December 2, 2014 / 9:50 AM / in 3 years

Afghan projects, officials in limbo with delay of cabinet

KAREZMIR, Afghanistan (Reuters) - On the outskirts of Kabul, contractor Saif-ul Rahman Sherzad overlooks a half-finished road leading to Afghanistan’s north and pronounces much of the $5 million spent on it a waste.

Afghanistan's president Ashraf Ghani gestures during a news conference in Kabul November 6, 2014. REUTERS/Omar Sobhani

Afghanistan’s government has not released the funds needed to lay two more layers of asphalt to finish the road, meaning the coming winter snow and ice will likely destroy most of the work already done, Sherzad said.

He blamed the shortfall on the government’s delay in appointing ministers, more than two months after President Ashraf Ghani was sworn in following an election dispute that ended in a power-sharing deal with rival Abdullah Abdullah, who took up a prime-minister-like new role as chief executive.

“The new government is busy dividing positions among themselves and does not care what situation the country is in,” said Sherzad, owner of Elyas Wais Construction and Road Company.

The delay in forming a cabinet has raised worry that the government could break down in squabbling, adding to the many troubles of a country mired in war with the Taliban.

Failure to agree on new ministers threatens to dent aid-donor confidence just as the country is appealing for more funds to meet a budget deficit.

Afghanistan depends on foreign assistance for two-thirds of its $7.6 billion budget. It is having trouble meeting its own share of the budget because political uncertainty has dented business and tax revenues.

Revenue collection was down 24 percent in January-October compared with a 15 percent rise last year to $1.8 billion. The government faces a shortfall of $375 million, said Finance Ministry spokesman Abdul Qader Jilani.

“The cabinet must be in place as soon as possible,” Jilani said.

CHALLENGES AHEAD

Ghani’s ascent to power has fueled hope the former World Bank technocrat would work with Abdullah, also known as a pro-Western reformer, to improve weak and corrupt government.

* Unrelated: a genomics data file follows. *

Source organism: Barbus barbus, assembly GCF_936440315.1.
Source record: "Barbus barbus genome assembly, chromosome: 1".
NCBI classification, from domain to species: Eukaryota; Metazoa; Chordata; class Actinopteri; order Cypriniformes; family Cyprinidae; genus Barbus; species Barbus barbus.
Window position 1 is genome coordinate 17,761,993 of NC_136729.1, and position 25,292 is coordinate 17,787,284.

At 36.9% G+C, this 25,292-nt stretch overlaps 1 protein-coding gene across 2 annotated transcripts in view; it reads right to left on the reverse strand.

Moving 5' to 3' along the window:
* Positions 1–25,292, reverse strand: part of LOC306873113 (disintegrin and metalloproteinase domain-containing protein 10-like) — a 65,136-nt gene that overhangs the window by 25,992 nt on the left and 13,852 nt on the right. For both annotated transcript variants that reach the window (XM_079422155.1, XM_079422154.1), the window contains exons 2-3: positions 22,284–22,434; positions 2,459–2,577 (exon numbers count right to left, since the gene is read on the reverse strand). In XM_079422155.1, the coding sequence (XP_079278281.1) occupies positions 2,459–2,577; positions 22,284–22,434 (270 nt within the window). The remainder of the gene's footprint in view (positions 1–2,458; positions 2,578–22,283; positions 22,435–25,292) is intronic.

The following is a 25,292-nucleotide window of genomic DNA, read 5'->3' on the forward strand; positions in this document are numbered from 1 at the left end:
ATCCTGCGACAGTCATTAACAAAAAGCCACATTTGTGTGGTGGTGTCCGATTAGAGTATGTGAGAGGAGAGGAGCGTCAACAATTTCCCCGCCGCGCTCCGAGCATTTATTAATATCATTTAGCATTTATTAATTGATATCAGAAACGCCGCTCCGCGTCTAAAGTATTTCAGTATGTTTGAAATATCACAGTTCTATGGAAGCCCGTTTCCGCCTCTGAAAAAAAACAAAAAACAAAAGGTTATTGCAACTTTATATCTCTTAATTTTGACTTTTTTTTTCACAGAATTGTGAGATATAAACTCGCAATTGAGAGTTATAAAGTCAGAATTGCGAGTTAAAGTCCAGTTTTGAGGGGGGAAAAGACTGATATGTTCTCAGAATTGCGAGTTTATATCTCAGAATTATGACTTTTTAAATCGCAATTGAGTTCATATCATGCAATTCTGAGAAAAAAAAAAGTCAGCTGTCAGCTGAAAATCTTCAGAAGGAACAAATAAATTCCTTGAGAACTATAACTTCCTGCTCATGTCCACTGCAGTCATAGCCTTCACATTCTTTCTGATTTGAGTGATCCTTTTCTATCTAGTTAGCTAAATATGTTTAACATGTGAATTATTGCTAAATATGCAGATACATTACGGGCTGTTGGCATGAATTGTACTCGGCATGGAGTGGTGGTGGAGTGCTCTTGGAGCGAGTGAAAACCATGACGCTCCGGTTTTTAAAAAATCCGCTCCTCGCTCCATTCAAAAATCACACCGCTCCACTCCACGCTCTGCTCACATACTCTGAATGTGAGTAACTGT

With the United States and its allies withdrawing most troops by the end of this year and long-time leader Hamid Karzai out of office, the time seemed ripe for a revamp.

Yet, Ghani and Abdullah are heading to an international conference in London this week without naming one cabinet member. Ghani initially promised a line-up in 45 days.

Officials and businesses complain the delay is holding back projects and hurting the economy.

“No one is responsible for anything,” said Khan Jan Alokozai, deputy of Afghanistan’s Chamber of Commerce and Industries.

Existing ministers had stayed in place, but they had no power to hire or fire and under Afghan law, they could only serve for 60 days. That deadline forced Ghani on Sunday to sign a decree naming ministry deputies acting ministers.

The president has sought to reassure the nation that he and Abdullah are working well.

“There is no disagreement between us, but we needed time to assess and examine individuals,” Ghani said in a speech, promising to introduce ministers “within two to four weeks”.

He and Abdullah have announced they had agreed on criteria for choosing the cabinet, including that it would include four women and would have no former ministers.

But some officials say their work is in limbo.

“Some $75 million worth of projects are on hold due to the budget deficit and it is due to the absence of the cabinet,” said Ahmad Shah Waheed, deputy minister of Public Works.

“Government officials do their jobs with complete disinterest because they are not sure whether they are going to stay or be replaced.”

Mustafa Sadiq, head of Omaid Bahar fruit processing company, said he had laid off a quarter of his employees because business was down by 60 percent compared with last year.

“There is a struggle between the president and the chief executive,” Sadiq said. “We will have two governments ... I‘m not optimistic.”

Additional reporting by Mirwais Harooni. Writing by Kay Johnson; Editing by Maria Golovnina and Robert Birsel

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